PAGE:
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From Alexei Kosut <ako...@organic.com>
Subject conneg mods
Date Tue, 13 Aug 1996 18:56:44 GMT
There are a couple of changes to mod_negotiation I'd like to see made
before the 1.2 release of Apache. We've discussed some of them before, but
I thought I'd bring them up again:

1. "Fixing" broken browsers. Namely, Netscape Navigator, for example,
sends for your basic request:

Accept: image/gif, image/x-xbitmap, image/jpeg, image/pjpeg, */*

Now, what this means is that I have a GIF image of quality 0.3, and a PNG
image of quality 0.7, the PNG image will get sent, which is probably not
the desired behavior. We've discussed in the past forcing wildcard values
to low quality values, e.g. making */* have a quality of 0.01 and type/*
have a quality of 0.02.

The problem with this is, of course, that a user agent that *isn't*
broken, and knows exactly what it is doing, might be upset at us doing
this. Namely, a browser might send:

Accept: */*, text/html;q=0.1

Which would mean "send me anything, anything you want, but please to gosh
only send HTML as an absolute last resort." Which is perfectly valid. And
we don't want to screw that up.

Likewise, with transparent negotiation, the purpose of:

Accept: */*

changes from "I accept everything with a quality value of 1.0" to "I
accept everything with a quality value of somewhere between 0.0 and 1.0".

But we still would like to make the broken browsers work, without
sacrificing future functionality, and without resorting to User-Agent
based changes (which IMHO we should use as little as possible - the
keepalive thing is ok, since it's really a bug bug, this isn't, it's just
an undesired behavior).

So how's this: we assume that if a user agent knows what it's doing, it
will assign at least one of its accept entries a quality value. So we look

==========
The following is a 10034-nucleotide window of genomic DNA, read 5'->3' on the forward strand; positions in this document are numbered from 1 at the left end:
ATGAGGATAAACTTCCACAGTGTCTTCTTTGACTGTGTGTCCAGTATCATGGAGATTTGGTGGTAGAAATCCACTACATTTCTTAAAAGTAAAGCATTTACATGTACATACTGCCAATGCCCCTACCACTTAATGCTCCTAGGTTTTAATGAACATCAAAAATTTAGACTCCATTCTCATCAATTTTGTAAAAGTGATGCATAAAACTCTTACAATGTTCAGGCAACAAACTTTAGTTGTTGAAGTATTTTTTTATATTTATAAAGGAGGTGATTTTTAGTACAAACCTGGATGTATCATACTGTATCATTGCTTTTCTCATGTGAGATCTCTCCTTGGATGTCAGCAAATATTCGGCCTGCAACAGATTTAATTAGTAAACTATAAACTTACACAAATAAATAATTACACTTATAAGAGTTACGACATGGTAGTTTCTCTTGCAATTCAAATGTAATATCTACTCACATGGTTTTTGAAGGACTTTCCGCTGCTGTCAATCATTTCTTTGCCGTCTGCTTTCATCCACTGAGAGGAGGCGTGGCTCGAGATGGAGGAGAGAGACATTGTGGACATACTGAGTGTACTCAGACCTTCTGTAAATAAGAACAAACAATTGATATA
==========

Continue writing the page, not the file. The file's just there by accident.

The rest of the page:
at the Accept: header, and if none of the entries have a q-value, we are
permitted to modify the wildcards. Otherwise, we leave it alone. Likewise,
once transparent negotiation is implemented, we would leave it alone if a
Negotiate: header (or whatever the final form will be) is present.

I think this is an acceptable solution. What do other people (esp. Roy)
think?

2. Let's take the Netscape example again, simplified:

Accept: image/gif, image/jpeg

Now, we have an image available, conveniently enough, in GIF and JPEG
form. They're both the same quality value - they look the same to us, and
as we can see from the Accept: header, Netscape doesn't care which one we
send - they're both the same to it.

So how do we decide? Currently, we look at the order in the accept header.
image/gif comes before image/jpeg, so we send the GIF. This seems
pointless; if the browser really perferred GIF over JPEG, it would send:

Accept: image/gif, image/jpeg;q=0.8

or somesuch. So why do we pick the first one? It seems to me like it would
make more sense to choose, if there are no other cirteria, the smaller
file (save bandwidth). Apache does do this, but only if the files are of
the same type. i.e. if you're negotiating between foo.jpg and foo.jpeg.
How about moving that check up in precedence, so that if two files have
the same q-value, the same qs-value, match the same languages, etc, the
smaller file gets it?

3. If a user agents sends:

Accept: image/gif, image/jpeg

and all we have are a TIFF and a PNG, Apache sends 404 Not Found. This is
obviously wrong, because the file was found. The proper response code is
406 Not Acceptable. It should be trivial to change this, but there is one
issue:

However, the spec says "he response SHOULD include an entity containing a
list of available entity characteristics and location(s)  from which the
user or user agent can choose the one most appropriate." Spyglass' server
does this, for example.

This makes sense. If it's a human-readable request, they might like to be
able to select the PNG version, and save it to disk.

However, due to the way Apache handles 'errors', there isn't a good way of
doing this. So, in the meantime, is it acceptable to just send a 406
*without* such a list? Just say "The request was located, but a variant
could not be found which was appropriate for your user agent." or some
such?

Or should I figure out a way to smuggle the data from mod_negotitation
into send_error_response()? (becuase that's the only way to do it,
really)

Just some random thoughts. The language-tag matching thing also needs
fixing (en-US has to match en, not just en-US).

-- Alexei Kosut <akosut@organic.com>            The Apache HTTP Server 
   http://www.nueva.pvt.k12.ca.us/~akosut/      http://www.apache.org/




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